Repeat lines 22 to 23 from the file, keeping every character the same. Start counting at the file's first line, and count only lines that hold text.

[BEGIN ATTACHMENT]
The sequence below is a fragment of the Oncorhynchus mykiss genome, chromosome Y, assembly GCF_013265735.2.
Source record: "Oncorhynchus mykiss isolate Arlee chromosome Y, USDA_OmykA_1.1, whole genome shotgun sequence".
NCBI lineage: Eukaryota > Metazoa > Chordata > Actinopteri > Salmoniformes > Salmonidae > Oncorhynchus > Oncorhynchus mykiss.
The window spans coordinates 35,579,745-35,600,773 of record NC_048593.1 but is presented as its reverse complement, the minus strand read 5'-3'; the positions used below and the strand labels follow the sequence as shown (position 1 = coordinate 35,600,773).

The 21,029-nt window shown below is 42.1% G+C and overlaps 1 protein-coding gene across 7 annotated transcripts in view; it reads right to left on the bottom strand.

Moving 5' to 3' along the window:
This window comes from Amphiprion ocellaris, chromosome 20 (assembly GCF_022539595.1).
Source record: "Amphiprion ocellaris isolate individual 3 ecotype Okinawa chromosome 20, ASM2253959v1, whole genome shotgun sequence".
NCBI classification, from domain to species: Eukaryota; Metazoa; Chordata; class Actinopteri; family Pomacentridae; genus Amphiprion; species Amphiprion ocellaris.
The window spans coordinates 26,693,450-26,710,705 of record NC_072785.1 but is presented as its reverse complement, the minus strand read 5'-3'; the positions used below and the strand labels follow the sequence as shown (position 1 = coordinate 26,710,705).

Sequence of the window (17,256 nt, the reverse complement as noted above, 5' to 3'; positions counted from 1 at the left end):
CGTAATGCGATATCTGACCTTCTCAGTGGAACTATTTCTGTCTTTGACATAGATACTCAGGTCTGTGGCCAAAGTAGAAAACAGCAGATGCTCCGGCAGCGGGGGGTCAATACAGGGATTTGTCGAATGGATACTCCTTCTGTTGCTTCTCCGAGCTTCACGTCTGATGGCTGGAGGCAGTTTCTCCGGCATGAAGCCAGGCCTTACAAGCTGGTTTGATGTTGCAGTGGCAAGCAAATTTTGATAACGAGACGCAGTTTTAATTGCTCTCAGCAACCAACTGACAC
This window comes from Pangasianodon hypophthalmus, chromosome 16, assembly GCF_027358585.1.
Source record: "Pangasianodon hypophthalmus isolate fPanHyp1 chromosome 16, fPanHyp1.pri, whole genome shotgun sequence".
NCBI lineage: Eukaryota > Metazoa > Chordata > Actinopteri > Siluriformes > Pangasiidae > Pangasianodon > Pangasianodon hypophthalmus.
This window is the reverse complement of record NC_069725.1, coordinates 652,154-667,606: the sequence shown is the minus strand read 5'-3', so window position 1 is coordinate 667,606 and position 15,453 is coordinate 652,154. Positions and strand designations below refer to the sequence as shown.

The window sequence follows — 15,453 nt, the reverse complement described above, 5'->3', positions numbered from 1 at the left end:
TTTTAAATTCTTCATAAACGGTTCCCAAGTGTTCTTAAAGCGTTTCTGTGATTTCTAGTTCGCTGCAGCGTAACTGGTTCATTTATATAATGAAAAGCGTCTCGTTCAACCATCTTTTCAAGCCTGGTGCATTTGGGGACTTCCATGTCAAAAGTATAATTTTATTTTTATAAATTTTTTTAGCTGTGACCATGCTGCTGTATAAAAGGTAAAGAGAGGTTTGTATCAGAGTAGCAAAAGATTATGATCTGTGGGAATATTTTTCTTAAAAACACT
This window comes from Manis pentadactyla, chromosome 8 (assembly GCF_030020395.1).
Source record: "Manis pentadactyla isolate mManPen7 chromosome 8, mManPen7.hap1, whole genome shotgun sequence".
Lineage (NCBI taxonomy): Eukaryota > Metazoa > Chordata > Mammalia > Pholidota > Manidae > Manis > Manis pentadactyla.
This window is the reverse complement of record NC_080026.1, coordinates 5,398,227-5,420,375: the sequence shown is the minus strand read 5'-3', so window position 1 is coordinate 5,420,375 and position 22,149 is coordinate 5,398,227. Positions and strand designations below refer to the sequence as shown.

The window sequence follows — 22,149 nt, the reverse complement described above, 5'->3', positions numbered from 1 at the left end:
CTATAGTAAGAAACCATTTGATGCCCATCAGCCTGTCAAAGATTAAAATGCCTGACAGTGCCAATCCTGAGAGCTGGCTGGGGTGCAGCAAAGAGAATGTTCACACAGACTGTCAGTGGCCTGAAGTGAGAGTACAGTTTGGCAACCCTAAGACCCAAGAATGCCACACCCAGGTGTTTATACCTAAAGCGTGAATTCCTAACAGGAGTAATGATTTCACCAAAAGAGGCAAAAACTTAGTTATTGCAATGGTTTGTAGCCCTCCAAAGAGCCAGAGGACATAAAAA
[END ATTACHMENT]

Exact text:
This window is the reverse complement of record NC_080026.1, coordinates 5,398,227-5,420,375: the sequence shown is the minus strand read 5'-3', so window position 1 is coordinate 5,420,375 and position 22,149 is coordinate 5,398,227. Positions and strand designations below refer to the sequence as shown.

The window sequence follows — 22,149 nt, the reverse complement described above, 5'->3', positions numbered from 1 at the left end: